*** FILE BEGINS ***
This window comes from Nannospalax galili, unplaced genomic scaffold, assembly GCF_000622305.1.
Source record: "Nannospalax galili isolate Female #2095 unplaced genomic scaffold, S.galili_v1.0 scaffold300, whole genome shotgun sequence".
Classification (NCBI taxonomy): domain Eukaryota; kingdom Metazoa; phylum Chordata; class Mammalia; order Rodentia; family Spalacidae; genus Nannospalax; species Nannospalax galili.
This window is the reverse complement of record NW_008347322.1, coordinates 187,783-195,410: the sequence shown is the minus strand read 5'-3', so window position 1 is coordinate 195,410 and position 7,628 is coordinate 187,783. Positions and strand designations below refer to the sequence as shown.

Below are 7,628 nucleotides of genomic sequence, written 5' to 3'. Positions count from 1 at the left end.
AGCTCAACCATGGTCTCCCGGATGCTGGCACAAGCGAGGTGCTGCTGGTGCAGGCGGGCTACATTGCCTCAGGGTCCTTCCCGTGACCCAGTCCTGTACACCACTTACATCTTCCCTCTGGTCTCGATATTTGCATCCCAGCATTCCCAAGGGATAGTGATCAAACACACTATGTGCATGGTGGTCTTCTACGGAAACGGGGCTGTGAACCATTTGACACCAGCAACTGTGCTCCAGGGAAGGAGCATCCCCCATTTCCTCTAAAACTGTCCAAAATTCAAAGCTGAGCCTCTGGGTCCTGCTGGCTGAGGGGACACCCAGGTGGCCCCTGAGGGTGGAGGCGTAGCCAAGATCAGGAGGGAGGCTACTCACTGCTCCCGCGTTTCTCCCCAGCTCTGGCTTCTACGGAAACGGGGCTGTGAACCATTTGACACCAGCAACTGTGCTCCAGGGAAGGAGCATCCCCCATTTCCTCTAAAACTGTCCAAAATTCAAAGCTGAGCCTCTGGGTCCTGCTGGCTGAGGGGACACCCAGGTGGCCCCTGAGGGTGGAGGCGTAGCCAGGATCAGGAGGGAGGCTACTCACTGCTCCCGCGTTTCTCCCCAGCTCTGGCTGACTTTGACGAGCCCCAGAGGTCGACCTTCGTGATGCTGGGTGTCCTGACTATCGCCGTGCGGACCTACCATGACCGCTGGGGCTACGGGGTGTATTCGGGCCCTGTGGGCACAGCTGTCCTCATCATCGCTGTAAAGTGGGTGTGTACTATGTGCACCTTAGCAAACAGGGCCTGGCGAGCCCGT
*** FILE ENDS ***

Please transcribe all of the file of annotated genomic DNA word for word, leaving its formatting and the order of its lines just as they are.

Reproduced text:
This window comes from Nannospalax galili, unplaced genomic scaffold, assembly GCF_000622305.1.
Source record: "Nannospalax galili isolate Female #2095 unplaced genomic scaffold, S.galili_v1.0 scaffold300, whole genome shotgun sequence".
Classification (NCBI taxonomy): domain Eukaryota; kingdom Metazoa; phylum Chordata; class Mammalia; order Rodentia; family Spalacidae; genus Nannospalax; species Nannospalax galili.
This window is the reverse complement of record NW_008347322.1, coordinates 187,783-195,410: the sequence shown is the minus strand read 5'-3', so window position 1 is coordinate 195,410 and position 7,628 is coordinate 187,783. Positions and strand designations below refer to the sequence as shown.

Below are 7,628 nucleotides of genomic sequence, written 5' to 3'. Positions count from 1 at the left end.
AGCTCAACCATGGTCTCCCGGATGCTGGCACAAGCGAGGTGCTGCTGGTGCAGGCGGGCTACATTGCCTCAGGGTCCTTCCCGTGACCCAGTCCTGTACACCACTTACATCTTCCCTCTGGTCTCGATATTTGCATCCCAGCATTCCCAAGGGATAGTGATCAAACACACTATGTGCATGGTGGTCTTCTACGGAAACGGGGCTGTGAACCATTTGACACCAGCAACTGTGCTCCAGGGAAGGAGCATCCCCCATTTCCTCTAAAACTGTCCAAAATTCAAAGCTGAGCCTCTGGGTCCTGCTGGCTGAGGGGACACCCAGGTGGCCCCTGAGGGTGGAGGCGTAGCCAAGATCAGGAGGGAGGCTACTCACTGCTCCCGCGTTTCTCCCCAGCTCTGGCTTCTACGGAAACGGGGCTGTGAACCATTTGACACCAGCAACTGTGCTCCAGGGAAGGAGCATCCCCCATTTCCTCTAAAACTGTCCAAAATTCAAAGCTGAGCCTCTGGGTCCTGCTGGCTGAGGGGACACCCAGGTGGCCCCTGAGGGTGGAGGCGTAGCCAGGATCAGGAGGGAGGCTACTCACTGCTCCCGCGTTTCTCCCCAGCTCTGGCTGACTTTGACGAGCCCCAGAGGTCGACCTTCGTGATGCTGGGTGTCCTGACTATCGCCGTGCGGACCTACCATGACCGCTGGGGCTACGGGGTGTATTCGGGCCCTGTGGGCACAGCTGTCCTCATCATCGCTGTAAAGTGGGTGTGTACTATGTGCACCTTAGCAAACAGGGCCTGGCGAGCCCGT